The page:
Explore the reefs of Montego Bay, Jamaica — Photo courtesy of Amber Nolan
Jamaica is not known as a world-class scuba diving destination like Cozumel, Grand Cayman or The Bahamas, but that does not mean visitors cannot enjoy underwater exploration. Eels, stingrays and schools of tropical fish can be found in Jamaica's Caribbean waters, as well as the occasional turtle or shark. Plus, the many shallow dives make Jamaica a great place to learn to scuba dive.
Visitors to bustling Montego Bay will find several beginner-level dives, including “The Canyons,” an easy 40-foot dive to a reef wall with plenty of swim-throughs. The “Little Drop Off” is another top choice for newcomers because the depth changes, giving them the opportunity to practice buoyancy.
Scuba divers should be aware that the coral reefs are not nearly as vibrant in Jamaica's waters, and many have been over-fished – leaving little marine life behind in some parts if the island. Sharks are not uncommon, but they aren’t a guarantee. Most of the aquatic life consists of smaller schools of colorful fish (versus large marine life).
A swim-through off the coast of Montego Bay — Photo courtesy of Amber Nolan
There are exceptions, such as the “Colosseum” dive site (discovered by Dressel Divers and named because the reef looks like an amphitheater), where larger, oceanic triggerfish are spotted on nearly every dive, along with hawksbill turtles and schools of barracudas. This site is better suited for intermediate divers, since it reaches a depth of 100 feet.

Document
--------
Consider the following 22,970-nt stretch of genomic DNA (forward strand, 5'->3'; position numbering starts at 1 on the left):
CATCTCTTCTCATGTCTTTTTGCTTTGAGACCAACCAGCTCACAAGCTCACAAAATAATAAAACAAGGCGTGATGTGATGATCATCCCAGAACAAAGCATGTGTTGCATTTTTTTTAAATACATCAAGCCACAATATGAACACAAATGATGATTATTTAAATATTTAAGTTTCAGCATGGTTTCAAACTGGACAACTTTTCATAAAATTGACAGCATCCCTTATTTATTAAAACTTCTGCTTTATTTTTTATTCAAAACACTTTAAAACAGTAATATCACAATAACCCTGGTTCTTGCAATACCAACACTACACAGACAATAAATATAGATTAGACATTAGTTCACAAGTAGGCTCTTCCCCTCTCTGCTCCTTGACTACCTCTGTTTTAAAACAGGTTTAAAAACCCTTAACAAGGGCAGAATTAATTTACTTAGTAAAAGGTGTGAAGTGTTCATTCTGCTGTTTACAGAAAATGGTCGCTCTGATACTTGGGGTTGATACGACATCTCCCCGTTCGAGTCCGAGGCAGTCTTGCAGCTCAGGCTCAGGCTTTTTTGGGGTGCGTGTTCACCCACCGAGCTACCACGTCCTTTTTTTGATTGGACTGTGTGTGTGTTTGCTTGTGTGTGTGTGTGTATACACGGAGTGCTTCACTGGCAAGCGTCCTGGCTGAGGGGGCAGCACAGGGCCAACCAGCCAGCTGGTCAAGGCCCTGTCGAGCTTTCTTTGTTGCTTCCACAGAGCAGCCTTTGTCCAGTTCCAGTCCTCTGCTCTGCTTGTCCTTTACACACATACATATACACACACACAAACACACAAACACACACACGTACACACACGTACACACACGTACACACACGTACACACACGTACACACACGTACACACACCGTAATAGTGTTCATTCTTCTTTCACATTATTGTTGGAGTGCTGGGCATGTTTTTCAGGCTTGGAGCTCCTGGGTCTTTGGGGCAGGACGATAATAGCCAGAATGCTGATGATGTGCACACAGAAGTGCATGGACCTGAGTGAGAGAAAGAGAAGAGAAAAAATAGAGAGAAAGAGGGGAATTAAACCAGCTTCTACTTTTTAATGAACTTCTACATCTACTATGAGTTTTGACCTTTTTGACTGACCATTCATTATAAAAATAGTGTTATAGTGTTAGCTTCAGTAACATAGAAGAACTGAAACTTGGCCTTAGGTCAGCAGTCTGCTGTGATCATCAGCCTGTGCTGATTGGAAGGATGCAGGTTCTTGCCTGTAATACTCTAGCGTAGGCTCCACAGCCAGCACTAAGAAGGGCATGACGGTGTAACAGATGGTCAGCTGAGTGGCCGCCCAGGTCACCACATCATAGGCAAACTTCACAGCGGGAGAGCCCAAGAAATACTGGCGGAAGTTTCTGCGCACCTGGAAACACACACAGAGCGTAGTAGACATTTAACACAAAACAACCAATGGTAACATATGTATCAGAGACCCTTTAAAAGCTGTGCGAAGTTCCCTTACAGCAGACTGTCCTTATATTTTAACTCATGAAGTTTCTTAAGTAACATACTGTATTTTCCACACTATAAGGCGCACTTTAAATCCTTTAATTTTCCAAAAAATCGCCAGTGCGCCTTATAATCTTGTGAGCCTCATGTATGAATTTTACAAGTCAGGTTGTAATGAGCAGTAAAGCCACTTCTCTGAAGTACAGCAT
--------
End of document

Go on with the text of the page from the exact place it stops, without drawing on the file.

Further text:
Another daring dive in Montego Bay is "Widowmakers Cave," which begins at 80 feet before divers make their way back up the 10–foot–wide chimney. This dive is also part of the Montego Bay Marine Park.
As a popular cruise port, Ocho Rios also sees many divers (but there are dive sites all over the island), and scuba diving makes a perfect way to spend time while the ship is docked. Garfield Diving is a reputable option for those seeking an operator in this area.
A few interesting dives here include the "North Wall" (80 to 100 feet in depth); "Barracuda Reef" (60 to 100 feet), with trenches and caverns; and "Kathryn Reef" (50 feet), where a 140-foot WWII minesweeper rests on the bottom.
One thing to keep in mind – particularly for cruise passengers with a short time in port – is that you should set up a dive and have a confirmation ready before you arrive. Depending on the time of year, you might be the only one diving, so don't expect that there will be a group going out that you can join after arrival.
Make sure you know how to get to the dive shop, line up transportation beforehand and allow extra time to get back to the ship.